Against this background, warnings, for example, that Iran "could ... engag[e] in counter-covert operation activities" in Azerbaijan and that "Tehran will take it to the next level and most likely take action inside Azerbaijan" represent admissions of responsibility for what has already been occurring. (See, Tehran takes issue with Azerbaijan, Asia Times Online, February 15, 2012). This would be risible if the events themselves were not so tragic in their consequences.

Third, the secularism of the Azerbaijani model gives the lie to the millenarian pretensions of the Tehran regime, this being all the more dangerous to the theocrats since Azerbaijan has a predominantly a Shi'ite population. Hypocritical to its own religious declarations, Iran has favored "Christian" Armenia over "Muslim" Azerbaijan from the start of the conflict between the two South Caucasus countries.

The Tehran regime's advocacy of Islamic and Muslim unity is revealed as a thin tissue seeking to obscure the assertion and pursuit of Iran's own national interests as conceived by its ruling elite ("mullahklatura"), just as Moscow's advocacy of international proletarian unity was during the Cold War a cover for asserting and pursing Russia's national interests, as conceived by the Soviet ruling elite ("nomenklatura").

Iran's support for Armenia has come in more than words. To indicate but a few deeds: Iran opened a crucial gas pipeline to Armenia in 2007 providing an energy lifeline, is constructing two hydroelectric plants on the Araks River that marks their common border, and has built a highway and railroad between the two countries. [7]

Armenia has reciprocated Iran's attention. According to a US State Department cable released by WikiLeaks, Armenia has facilitated the purchase by Iran of rockets and machine guns later used to kill American troops in Iraq. [8] In March 2011, Armenia's President Serzh Sargsyan accepted the invitation of Iran's President Mahmud Ahmadinejad to celebrate Novruz (Persian New Year) in Tehran, where the leader from Yerevan, the Armenian capital, underlined that the Iranian government "has placed no limits on the development of cooperation with Yerevan". [9]

With Turkish Prime Minister Recep Tayyip Erdogan's descent into anti-Israeli demagoguery to compete with Iran in Arab public opinion and distract the Turkish electorate from his government's faltering economic performance, Azerbaijan today represents the institutionalized historical memory of the 2,400-year coexistence of Turkic Muslims with Jews.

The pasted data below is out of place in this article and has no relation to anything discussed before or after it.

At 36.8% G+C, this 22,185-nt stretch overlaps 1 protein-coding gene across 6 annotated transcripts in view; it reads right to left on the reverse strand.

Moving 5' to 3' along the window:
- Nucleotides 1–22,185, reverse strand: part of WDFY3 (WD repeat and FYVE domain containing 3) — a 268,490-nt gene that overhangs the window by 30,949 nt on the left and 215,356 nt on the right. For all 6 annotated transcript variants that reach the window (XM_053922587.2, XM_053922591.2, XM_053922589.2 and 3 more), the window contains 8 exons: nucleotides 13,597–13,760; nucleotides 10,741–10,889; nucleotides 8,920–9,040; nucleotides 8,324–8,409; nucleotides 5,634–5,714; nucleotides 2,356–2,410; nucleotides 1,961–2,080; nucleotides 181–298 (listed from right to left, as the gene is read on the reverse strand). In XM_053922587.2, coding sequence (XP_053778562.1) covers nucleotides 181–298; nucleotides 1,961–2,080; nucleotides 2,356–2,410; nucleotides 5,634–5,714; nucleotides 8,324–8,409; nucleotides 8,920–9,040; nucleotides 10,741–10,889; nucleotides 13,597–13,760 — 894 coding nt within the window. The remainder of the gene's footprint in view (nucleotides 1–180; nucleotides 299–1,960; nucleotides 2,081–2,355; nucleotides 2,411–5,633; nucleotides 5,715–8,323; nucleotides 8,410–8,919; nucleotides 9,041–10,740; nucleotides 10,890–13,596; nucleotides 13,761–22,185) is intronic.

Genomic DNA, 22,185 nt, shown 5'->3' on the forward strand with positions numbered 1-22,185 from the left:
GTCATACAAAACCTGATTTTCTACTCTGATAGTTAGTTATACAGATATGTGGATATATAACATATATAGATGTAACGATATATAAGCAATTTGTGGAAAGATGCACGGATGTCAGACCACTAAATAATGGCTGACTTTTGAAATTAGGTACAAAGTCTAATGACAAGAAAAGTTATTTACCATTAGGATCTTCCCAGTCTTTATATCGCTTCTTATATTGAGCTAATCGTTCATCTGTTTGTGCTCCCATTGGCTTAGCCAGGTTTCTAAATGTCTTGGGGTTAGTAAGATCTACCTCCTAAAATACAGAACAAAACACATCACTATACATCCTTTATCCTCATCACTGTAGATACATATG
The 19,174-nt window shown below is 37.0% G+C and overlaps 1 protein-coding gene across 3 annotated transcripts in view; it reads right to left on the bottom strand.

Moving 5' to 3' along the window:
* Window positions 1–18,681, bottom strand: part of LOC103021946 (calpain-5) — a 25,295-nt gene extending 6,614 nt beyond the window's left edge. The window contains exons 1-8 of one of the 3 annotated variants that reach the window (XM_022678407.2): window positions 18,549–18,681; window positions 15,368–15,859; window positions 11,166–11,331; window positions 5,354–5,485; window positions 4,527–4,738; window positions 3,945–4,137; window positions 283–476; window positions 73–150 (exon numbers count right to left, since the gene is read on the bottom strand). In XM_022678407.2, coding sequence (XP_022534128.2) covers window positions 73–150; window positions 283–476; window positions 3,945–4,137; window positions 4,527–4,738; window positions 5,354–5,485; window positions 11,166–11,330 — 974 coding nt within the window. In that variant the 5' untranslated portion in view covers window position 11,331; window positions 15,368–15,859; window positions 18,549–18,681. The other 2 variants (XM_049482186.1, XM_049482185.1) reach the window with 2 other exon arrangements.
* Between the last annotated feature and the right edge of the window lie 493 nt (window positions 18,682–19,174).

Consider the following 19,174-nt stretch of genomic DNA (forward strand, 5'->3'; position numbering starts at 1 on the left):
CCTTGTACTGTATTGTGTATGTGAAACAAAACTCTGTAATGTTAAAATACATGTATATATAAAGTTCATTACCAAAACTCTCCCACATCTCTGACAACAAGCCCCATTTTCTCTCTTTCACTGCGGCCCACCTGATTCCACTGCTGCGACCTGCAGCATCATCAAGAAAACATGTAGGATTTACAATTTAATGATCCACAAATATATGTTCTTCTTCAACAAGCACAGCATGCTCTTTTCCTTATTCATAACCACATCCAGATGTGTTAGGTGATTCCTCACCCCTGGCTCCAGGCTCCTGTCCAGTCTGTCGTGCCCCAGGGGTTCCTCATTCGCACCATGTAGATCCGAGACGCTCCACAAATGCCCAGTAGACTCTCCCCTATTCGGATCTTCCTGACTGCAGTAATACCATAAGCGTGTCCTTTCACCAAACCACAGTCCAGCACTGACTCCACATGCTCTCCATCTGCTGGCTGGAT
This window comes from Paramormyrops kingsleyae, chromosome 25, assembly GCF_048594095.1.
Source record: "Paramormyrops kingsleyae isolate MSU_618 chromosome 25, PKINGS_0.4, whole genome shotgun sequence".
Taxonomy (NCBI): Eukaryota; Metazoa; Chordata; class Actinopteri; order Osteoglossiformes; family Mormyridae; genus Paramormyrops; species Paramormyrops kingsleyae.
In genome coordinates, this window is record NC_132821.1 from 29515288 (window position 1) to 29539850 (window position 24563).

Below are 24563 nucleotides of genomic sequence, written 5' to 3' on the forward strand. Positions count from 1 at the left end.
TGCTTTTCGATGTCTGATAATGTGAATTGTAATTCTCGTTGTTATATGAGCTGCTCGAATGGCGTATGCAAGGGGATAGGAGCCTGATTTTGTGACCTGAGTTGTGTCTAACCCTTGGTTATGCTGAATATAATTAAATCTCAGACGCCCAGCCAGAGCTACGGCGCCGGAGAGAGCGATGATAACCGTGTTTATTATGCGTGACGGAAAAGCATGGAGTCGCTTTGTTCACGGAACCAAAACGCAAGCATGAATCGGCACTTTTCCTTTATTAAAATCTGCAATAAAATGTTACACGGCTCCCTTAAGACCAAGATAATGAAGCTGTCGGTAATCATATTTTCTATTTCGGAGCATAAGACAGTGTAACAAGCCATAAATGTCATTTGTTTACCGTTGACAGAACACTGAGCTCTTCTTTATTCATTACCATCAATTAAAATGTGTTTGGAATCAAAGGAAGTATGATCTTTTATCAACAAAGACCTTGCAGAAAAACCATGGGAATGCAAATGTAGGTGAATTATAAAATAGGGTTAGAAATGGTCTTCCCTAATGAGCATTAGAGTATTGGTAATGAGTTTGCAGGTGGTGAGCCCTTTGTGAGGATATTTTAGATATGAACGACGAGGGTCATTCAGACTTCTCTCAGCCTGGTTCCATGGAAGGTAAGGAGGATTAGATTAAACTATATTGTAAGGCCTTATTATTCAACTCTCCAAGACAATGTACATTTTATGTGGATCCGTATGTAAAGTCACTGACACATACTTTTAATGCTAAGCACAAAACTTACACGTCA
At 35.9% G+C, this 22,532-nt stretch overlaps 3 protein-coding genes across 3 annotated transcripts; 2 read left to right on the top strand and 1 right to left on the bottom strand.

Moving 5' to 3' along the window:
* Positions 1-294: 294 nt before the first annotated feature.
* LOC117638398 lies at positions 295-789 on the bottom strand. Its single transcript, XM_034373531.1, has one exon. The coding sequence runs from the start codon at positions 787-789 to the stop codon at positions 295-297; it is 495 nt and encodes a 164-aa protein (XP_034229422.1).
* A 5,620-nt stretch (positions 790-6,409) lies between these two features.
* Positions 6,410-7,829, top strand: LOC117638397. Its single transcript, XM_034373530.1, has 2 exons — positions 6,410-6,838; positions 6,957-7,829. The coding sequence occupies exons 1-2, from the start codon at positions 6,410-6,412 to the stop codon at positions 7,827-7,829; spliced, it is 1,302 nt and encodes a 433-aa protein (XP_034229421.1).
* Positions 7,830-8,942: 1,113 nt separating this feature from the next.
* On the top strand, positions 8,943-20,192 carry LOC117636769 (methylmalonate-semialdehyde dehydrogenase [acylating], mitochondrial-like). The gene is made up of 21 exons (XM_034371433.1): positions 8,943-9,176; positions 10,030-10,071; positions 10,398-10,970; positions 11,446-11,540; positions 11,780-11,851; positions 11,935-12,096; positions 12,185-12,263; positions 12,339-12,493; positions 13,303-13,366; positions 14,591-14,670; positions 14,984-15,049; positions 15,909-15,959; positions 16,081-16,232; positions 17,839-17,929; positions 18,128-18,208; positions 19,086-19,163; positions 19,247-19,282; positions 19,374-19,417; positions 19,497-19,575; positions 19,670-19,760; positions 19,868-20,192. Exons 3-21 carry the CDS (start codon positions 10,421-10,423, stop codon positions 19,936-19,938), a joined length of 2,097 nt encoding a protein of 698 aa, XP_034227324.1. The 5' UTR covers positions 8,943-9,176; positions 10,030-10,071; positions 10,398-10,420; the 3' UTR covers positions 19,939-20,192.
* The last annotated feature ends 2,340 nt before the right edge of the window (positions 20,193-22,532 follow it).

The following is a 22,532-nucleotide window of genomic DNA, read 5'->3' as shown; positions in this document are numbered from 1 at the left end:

The well-known epitome of this relationship in modern history is the Ottoman Sultan Beyazid II's formal invitation to Jews expelled from Spain and Portugal in 1492 to take up residence in Turkey.

That being so, the ruling elite in Tehran view the very existence of Azerbaijan as giving the lie to their own pretensions about the immutability of conflict between Jews and Muslims in general. They thus seek to remove that existence.

As far back as 1999, for example, in reference to the Gabala radar station in Azerbaijan, the chairman of the joint chiefs of staff of the Iranian armed forces Hassan Firouzabadi threatened the Baku government by pointing to the presence of "Shiite Azeris with Iranian blood in their veins" in the region where the base might be established. [10]

Firouzabadi has continued in this manner for over a dozen years. Just last August, he personally threatened the Azerbaijani President Ilham Aliev with a "dark future" if he did not "pay heed" and cease "to bar Islamic rules". [11]

But can Iran's aggressive words and deeds be at all justified? Is Azerbaijan actually hostile to Iran? The facts say no. Azerbaijan has supported Iran's right for peaceful nuclear program. [12] In January 2011, it signed a five-year agreement to supply least one billion cubic meters of natural gas annually to Iran. [13] Most notably, Azerbaijan has pledged that its territory would not be used for military purposes against Iran. [14]

Yet we read in Asia Times Online (see above reference) that Baku should "prepare for the worst consequences if its territory or air space [is] used for strikes against Iran", because it "has entered into a Faustian bargain that may well backfire".

The author of that article explicitly mentions the failed car bomb in New Delhi and an incident in Tbilisi in order to assert that they "serve as a warning sign that [Baku] could be witness to similar, if not worse, troubles threatening [Azerbaijan's] peace and tranquility if it continues to favor Iran's adversaries".